The BlackBerry PlayBook tablet is a solid device, both in general terms and in the engineering of its hardware.
Out of the box, it meets general expectations for what a tablet should allow you to do: surf the Internet over a Wi-Fi connection, including social-networking sites, play video flawlessly, play games, check web-enabled e-mail, use it as an e-reader, even listen to music.
As a total package for financial advisers or other business-oriented users, however, it remains a work in progress — albeit one with a lot of promise.
I am not going to delve deeply into the minutiae of its features here; you can find all that in my recent coverage online. I will instead focus more on the user experience.
To be sure, I had high expectations for the BlackBerry PlayBook.
“Surely,” I thought to myself, “as late as it was in coming out, and with all the hype by senior brass at Research In Motion Ltd., they will deliver a truly complete iPad-comparable product.”
Although I really like it — and so will many BlackBerry smart-phone devotees and early adopters of technology — there remain lots of loose ends. Not killers, mind you, but things that make it fall short by comparison with the iPad, the de facto gold standard for tablets.
With the PlayBook and an application called BlackBerry Bridge, BlackBerry smart-phone users not only can get Internet access when away from a Wi-Fi connection (it lacks the built-in 3G radio of the iPad) but also a much larger screen for working with their core phone applications, such as e-mail and calendars.
Even so, those same users can't currently access their BlackBerry e-mail without their phone — there is no native BlackBerry e-mail application for the PlayBook at present, though one is expected soon.
That is one example of a loose end; another is the Internet tethering feature.
It is meant to allow PlayBook owners to make a Bluetooth connection to a broadband-enabled smart phone and use the phone's Internet connection.
Although I was able to connect my iPhone 4 to the PlayBook (it paired and provided a device number, meaning the devices “saw” each other), a “no available services” message came up, indicating no connection to the Internet.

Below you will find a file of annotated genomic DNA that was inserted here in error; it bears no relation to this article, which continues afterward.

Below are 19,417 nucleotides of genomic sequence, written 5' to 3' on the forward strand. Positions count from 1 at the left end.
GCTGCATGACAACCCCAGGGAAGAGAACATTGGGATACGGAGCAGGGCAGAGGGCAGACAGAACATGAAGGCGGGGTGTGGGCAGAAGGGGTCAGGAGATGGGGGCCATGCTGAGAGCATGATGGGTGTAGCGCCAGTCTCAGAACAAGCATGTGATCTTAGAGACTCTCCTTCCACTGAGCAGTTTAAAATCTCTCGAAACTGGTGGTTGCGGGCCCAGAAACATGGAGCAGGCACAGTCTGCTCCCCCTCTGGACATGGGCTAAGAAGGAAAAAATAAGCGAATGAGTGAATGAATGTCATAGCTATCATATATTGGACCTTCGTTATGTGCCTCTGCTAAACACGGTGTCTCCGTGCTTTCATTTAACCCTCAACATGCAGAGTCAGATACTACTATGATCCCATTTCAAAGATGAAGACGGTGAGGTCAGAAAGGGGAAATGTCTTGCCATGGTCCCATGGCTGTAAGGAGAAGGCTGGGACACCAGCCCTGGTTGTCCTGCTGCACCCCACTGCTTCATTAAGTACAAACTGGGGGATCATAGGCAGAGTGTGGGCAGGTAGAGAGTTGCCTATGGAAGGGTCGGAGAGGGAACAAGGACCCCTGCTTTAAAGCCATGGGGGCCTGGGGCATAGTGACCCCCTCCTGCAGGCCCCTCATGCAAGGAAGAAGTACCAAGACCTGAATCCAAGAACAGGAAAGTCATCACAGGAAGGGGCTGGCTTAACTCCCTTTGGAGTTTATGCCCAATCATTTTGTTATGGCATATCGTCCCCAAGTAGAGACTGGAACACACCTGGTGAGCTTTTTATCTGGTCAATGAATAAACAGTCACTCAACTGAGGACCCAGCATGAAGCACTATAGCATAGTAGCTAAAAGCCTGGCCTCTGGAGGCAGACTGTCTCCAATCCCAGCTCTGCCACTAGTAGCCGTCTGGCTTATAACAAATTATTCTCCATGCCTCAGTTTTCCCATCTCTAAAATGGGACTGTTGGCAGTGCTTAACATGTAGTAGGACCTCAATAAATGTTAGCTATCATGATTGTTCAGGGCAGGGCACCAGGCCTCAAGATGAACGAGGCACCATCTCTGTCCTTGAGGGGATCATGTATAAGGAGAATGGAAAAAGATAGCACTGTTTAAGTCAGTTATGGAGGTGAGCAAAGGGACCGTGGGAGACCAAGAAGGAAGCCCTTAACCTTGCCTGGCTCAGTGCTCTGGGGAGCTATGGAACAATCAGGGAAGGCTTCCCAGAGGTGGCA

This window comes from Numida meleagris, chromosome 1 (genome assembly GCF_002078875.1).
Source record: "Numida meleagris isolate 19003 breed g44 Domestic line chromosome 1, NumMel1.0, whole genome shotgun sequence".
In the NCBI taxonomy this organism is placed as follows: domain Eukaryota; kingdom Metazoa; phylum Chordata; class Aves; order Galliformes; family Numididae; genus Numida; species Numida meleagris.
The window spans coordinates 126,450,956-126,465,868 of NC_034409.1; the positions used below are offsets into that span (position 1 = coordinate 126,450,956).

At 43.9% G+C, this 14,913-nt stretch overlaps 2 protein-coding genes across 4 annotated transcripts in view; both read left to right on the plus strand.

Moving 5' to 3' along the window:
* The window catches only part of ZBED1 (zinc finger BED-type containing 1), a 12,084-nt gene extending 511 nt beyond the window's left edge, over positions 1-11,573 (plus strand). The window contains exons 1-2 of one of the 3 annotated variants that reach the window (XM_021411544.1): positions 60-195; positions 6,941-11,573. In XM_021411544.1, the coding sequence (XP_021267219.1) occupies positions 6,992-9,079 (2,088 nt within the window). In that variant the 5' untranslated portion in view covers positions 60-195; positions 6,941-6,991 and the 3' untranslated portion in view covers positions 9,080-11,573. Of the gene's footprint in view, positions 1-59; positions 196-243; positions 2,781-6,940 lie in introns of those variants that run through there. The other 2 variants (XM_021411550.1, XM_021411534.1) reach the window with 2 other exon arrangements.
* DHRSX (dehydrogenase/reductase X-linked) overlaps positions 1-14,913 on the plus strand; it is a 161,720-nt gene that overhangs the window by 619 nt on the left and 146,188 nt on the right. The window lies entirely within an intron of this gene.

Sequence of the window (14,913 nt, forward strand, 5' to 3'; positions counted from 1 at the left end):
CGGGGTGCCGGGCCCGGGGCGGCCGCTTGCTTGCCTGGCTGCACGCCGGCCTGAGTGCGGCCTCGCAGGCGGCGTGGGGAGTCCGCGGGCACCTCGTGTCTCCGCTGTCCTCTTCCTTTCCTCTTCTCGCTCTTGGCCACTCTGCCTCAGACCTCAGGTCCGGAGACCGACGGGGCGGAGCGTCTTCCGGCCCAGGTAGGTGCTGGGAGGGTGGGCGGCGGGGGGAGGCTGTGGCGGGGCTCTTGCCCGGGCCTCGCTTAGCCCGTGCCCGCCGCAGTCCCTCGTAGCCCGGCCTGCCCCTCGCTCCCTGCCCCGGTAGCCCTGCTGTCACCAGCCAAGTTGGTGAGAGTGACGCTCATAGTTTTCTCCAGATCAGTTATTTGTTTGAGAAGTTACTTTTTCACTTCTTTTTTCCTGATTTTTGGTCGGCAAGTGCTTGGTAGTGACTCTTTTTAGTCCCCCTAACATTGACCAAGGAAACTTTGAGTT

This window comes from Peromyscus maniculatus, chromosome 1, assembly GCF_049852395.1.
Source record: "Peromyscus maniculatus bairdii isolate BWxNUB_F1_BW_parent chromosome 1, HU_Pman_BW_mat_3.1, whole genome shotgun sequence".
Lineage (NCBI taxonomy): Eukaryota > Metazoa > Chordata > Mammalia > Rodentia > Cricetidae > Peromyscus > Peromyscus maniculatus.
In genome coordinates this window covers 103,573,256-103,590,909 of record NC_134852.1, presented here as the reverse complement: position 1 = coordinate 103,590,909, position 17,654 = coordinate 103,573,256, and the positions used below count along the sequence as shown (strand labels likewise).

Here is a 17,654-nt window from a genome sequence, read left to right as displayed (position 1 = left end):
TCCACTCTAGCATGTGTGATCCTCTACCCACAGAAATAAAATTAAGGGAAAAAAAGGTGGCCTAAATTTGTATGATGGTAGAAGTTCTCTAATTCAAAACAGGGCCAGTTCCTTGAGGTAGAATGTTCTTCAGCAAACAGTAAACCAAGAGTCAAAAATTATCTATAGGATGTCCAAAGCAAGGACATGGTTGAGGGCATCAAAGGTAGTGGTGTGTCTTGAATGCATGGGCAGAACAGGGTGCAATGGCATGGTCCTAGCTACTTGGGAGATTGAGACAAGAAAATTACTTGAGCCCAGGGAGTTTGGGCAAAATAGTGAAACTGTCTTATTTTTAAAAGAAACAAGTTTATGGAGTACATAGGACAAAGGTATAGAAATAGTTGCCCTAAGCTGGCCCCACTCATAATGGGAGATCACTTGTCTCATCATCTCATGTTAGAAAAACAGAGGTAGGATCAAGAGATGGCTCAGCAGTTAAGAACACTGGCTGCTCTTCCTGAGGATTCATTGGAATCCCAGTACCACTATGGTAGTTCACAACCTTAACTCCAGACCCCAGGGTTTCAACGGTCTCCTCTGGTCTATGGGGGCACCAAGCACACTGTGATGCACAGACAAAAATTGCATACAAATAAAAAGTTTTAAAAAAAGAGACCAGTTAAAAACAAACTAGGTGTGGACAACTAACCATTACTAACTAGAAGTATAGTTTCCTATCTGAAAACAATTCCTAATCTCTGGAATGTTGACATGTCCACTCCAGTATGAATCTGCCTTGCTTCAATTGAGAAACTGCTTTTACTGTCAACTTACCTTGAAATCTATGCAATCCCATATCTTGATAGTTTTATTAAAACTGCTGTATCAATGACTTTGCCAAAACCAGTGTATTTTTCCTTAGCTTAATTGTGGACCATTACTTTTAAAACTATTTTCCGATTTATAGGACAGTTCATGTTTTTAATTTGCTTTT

I happen to be in the increasingly common position of owning my phone while my company pays for services. Other reviewers and users have reported mixed success with this feature as well, and for most folks, the use of tethering will depend on the type of broadband contract they have for their phones.
Wi-Fi is a whole other story with the PlayBook — it works great.
Unless you are on the road a lot in sparsely populated areas with a dearth of Wi-Fi, you should be awash in connectivity choices.
The PlayBook's seven-inch screen means it can be held easily in one hand, more easily than the iPad. That makes it fairly ideal as a go-anywhere gadget.
In fact, I gave the review unit PlayBook I had received plenty of real world usage these past two weeks while I dealt with a family member in and out of the hospital. It served me very well, especially in doing Internet research and note-taking (it has a lightweight word processor called Word to Go, as well as Sheet to Go and Slideshow to Go.
Even so, for many advisers, the PlayBook's size will probably end up one of its chief limitations.
Seven inches is just too small for doing interactive client meetings with the panache I have seen advisers, wholesalers and vendors be able to pull off with the Apple iPad and its 10-inch screen.
“When it comes to the consultative selling situation, Apple and the iPad have definitely cornered the market on that,” said Todd Christy, president and chief technology officer at Pyxis Mobile Inc.
Pyxis also provides a popular mobile application development platform that allows companies to build applications quickly for most smart devices (both smart phones and tablets) including those from Apple and BlackBerry, as well as those running the Android operating system.
Pyxis has worked with a lot of companies, devices and operating systems, and Mr. Christy said that he agreed that the PlayBook was well-positioned to become a successful device.
As much as any factor, this will result from the installed base of BlackBerry Enterprise Server deployments out there — 250,000 in total, that in turn manage millions of individual BlackBerry users — something to which I have referred in my previous writing on the PlayBook.
This should gain RIM some time and leeway that other, more consumer-focused tablet vendors have lacked.
In the next few months, the PlayBook is expected to be capable of running applications built for the extremely popular open-source Android operating system.
This is exciting, because rather than a device limited to running the 25,000 applications developed specifically for the BlackBerry App World universe, the PlayBook will also be able to run, in a sort of emulation mode, more than 200,000 Android applications.
Three PlayBook models are available —16 GB ($499), 32 GB ($599) and 64 GB ($699).
Rumors abound about a larger PlayBook coming out at some point, but RIM's public relations agency wouldn't confirm them.
In conclusion, the PlayBook is a no-brainer for BlackBerry devotees desiring a tablet with plenty of potential synergy. For Apple devotees or advisers who want a tablet for client presentations and meetings, the PlayBook will be left wanting; they should go with the iPad or iPad 2 (and the many advisory applications already available for them).
And as a colleague reminded me, if all you want is an inexpensive easy-to-use reader/tablet, consider the Nook Color ($249 list).
E-mail Davis D. Janowski at firstname.lastname@example.org.